Design For: Box for Binoculars

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One of the primary causes of ruin for many pairs of binoculars is that they have no home. Loose in the cockpit, or sharing a coaming locker with winch handles — their usual places — it’s no wonder so many pairs die of drowning or having their prisms knocked out of alignment. It’s all well and good advice to always keep binoculars in their carrying case snug­ly stowed in a safe place, but in prac­tice they’re in such frequent use that the advice is unrealistic. What is need­ed is a snug home which is both pro­tected and accessible. A binocular box mounted just inside the companion­way answers all requirements. It keeps the glasses both protected and easy to get at.

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The most common mounting posi­tion for right handed crews is on the inside of the port, aft cabin bulkhead. If, however, you have a bulkhead mounted compass, check for possible influence of the binoculars on the compass before choosing a permanent location. If bulkhead mounting presents insoluble problems, usually a position on the companionway ladder can be found which will work.

A design for a simple, serviceable binocular box is shown in the illustra­tion. No exact dimensions are given, because they’ll vary according to the binoculars to be housed and the thickness of the stock to be used. While it’s best to custom design such boxes, dimensions of typical binoculars in the popular 7×50 and 7×35 sizes are given.

The 1/2″ increases over actual binocular dimensions which are called for in the illustration will provide a good snug fit. Expanding these in­creases to 3/4″ or 1″ will allow for easier insertion at the expense of a bit more banging about.

Construction can be as simple or complex as you desire. Simple butt joints as shown will do admirably, but if routing is your thing, you know all about half lap joints and can happily play.

As far as materials go, virtually any sort of wood will work. Don’t be scornful of lumber yard pine. It looks lovely, honest, and warm when var­nished without any fillers or stains, and forms a nice contrast to the usual teak, mahogony, or plastic interior

As far as scantlings — ie, lumber sizes — go, 3/8″ is all you need, and if you’ve got some on hand, fine. But the usual lumber yard 1″ nominal dressed stock — which actually runs between 314″ and 7/8″ will also do nicely and save the expense of addi­tional milling.

Construction is simple. Lay out and cut your stock; then fasten together using a square, glue, and screws or galvanized finishing nails.

If you choose nails, use two on each short edge, three on long edges, and use a nail set (punch) to drive them below the surface. Fill the tiny holes with a wood dough like Plastic Wood.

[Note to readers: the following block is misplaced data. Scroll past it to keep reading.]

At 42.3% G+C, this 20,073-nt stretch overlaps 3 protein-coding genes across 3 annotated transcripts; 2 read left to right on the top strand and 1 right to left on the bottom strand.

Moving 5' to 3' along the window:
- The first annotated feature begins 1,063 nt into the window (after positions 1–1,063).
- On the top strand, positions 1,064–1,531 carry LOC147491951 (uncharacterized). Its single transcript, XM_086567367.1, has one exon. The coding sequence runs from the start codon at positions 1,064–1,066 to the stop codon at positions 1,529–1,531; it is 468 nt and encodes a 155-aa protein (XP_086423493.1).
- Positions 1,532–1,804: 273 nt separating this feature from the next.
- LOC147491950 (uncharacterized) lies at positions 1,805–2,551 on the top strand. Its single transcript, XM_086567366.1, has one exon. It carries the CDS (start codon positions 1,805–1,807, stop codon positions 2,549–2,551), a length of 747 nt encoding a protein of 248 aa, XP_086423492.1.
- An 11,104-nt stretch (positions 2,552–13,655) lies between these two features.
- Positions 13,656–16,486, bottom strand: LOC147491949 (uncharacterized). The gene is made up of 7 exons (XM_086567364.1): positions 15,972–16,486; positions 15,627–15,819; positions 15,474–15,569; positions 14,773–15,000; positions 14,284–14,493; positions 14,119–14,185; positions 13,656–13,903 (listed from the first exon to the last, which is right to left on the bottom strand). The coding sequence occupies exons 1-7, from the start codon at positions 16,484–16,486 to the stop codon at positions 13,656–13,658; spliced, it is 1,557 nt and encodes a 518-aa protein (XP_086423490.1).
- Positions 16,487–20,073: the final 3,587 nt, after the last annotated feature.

If you choose screws, use either brass, bronze, or stainless steel flat heads (#8×1″) countersunk and plugged, or oval heads left uncovered.

After the box is varnished or painted, a nice finishing touch is to line the inside with green felt. Cut and fit the felt, lightly sand the finish coating, and attach the felt with con­tact cement.

Those are the basics, but you can customize your box. A toothbrush size slot at the very bottom of one of the short sides will allow you to periodically sweep out the inevitable dust and crud without having to dig down inside.

For those who do wood carving, a simple nautical relief — dolphins are fine, traditional design — can look good. If you don’t care to take the extra time, the box itself, nicely finished, will be attractive and highly useful on any boat.

— J. Pazereskis

Darrell Nicholson, editor of Practical Sailor, grew up boating on Miami’s Biscayne Bay on everything from prams to Morgan ketches. Two years out of Emory University, after a brief stint as a sportswriter, he set out from Miami aboard a 60-year-old wooden William Atkin ketch named Tosca. For 10 years, he and writer-photographer Theresa Gibbons explored the Caribbean, crossed the Pacific, and cruised Southeast Asia aboard Tosca, working along the way as journalists and documenting their adventures for various travel and sailing publications, including Cruising World, Sail, Sailing, Cruising Helmsman, and Sailing World. Upon his return to land life, Darrell became the associate editor, then senior editor at Cruising World magazine, where he worked for five years. Before taking on the editor’s position at Practical Sailor, Darrell was the editor of Offshore magazine, a boating-lifestyle magazine serving the New England area. Darrell has won multiple awards from Boating Writer’s International, including the Monk Farnham award for editorial excellence. He holds a U.S. Coast Guard 100-ton Master license and has worked as a harbor pilot and skippered a variety of commercial charter boats.

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